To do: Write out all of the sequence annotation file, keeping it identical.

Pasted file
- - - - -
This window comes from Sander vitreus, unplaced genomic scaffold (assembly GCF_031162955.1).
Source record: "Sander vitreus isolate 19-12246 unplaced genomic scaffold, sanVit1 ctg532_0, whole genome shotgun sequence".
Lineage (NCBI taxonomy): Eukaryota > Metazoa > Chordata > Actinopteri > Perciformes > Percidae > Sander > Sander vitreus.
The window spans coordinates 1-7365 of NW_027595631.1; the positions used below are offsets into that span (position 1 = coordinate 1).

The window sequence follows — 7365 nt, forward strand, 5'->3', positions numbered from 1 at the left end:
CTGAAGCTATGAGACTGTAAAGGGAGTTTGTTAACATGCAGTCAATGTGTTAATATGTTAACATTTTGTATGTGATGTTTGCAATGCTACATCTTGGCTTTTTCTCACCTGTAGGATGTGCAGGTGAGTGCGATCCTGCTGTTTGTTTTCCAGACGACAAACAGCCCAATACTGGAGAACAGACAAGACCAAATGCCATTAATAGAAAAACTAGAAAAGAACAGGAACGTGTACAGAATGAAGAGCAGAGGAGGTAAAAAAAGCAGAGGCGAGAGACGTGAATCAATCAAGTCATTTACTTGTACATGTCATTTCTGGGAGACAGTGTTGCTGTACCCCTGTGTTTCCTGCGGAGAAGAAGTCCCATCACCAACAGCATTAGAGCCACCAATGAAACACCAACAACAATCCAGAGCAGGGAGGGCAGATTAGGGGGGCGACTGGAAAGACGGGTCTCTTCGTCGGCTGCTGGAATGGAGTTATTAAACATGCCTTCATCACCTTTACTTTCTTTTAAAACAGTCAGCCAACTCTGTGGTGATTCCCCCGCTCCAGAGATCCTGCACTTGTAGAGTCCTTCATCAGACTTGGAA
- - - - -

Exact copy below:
This window comes from Sander vitreus, unplaced genomic scaffold (assembly GCF_031162955.1).
Source record: "Sander vitreus isolate 19-12246 unplaced genomic scaffold, sanVit1 ctg532_0, whole genome shotgun sequence".
Lineage (NCBI taxonomy): Eukaryota > Metazoa > Chordata > Actinopteri > Perciformes > Percidae > Sander > Sander vitreus.
The window spans coordinates 1-7365 of NW_027595631.1; the positions used below are offsets into that span (position 1 = coordinate 1).

The window sequence follows — 7365 nt, forward strand, 5'->3', positions numbered from 1 at the left end:
CTGAAGCTATGAGACTGTAAAGGGAGTTTGTTAACATGCAGTCAATGTGTTAATATGTTAACATTTTGTATGTGATGTTTGCAATGCTACATCTTGGCTTTTTCTCACCTGTAGGATGTGCAGGTGAGTGCGATCCTGCTGTTTGTTTTCCAGACGACAAACAGCCCAATACTGGAGAACAGACAAGACCAAATGCCATTAATAGAAAAACTAGAAAAGAACAGGAACGTGTACAGAATGAAGAGCAGAGGAGGTAAAAAAAGCAGAGGCGAGAGACGTGAATCAATCAAGTCATTTACTTGTACATGTCATTTCTGGGAGACAGTGTTGCTGTACCCCTGTGTTTCCTGCGGAGAAGAAGTCCCATCACCAACAGCATTAGAGCCACCAATGAAACACCAACAACAATCCAGAGCAGGGAGGGCAGATTAGGGGGGCGACTGGAAAGACGGGTCTCTTCGTCGGCTGCTGGAATGGAGTTATTAAACATGCCTTCATCACCTTTACTTTCTTTTAAAACAGTCAGCCAACTCTGTGGTGATTCCCCCGCTCCAGAGATCCTGCACTTGTAGAGTCCTTCATCAGACTTGGAA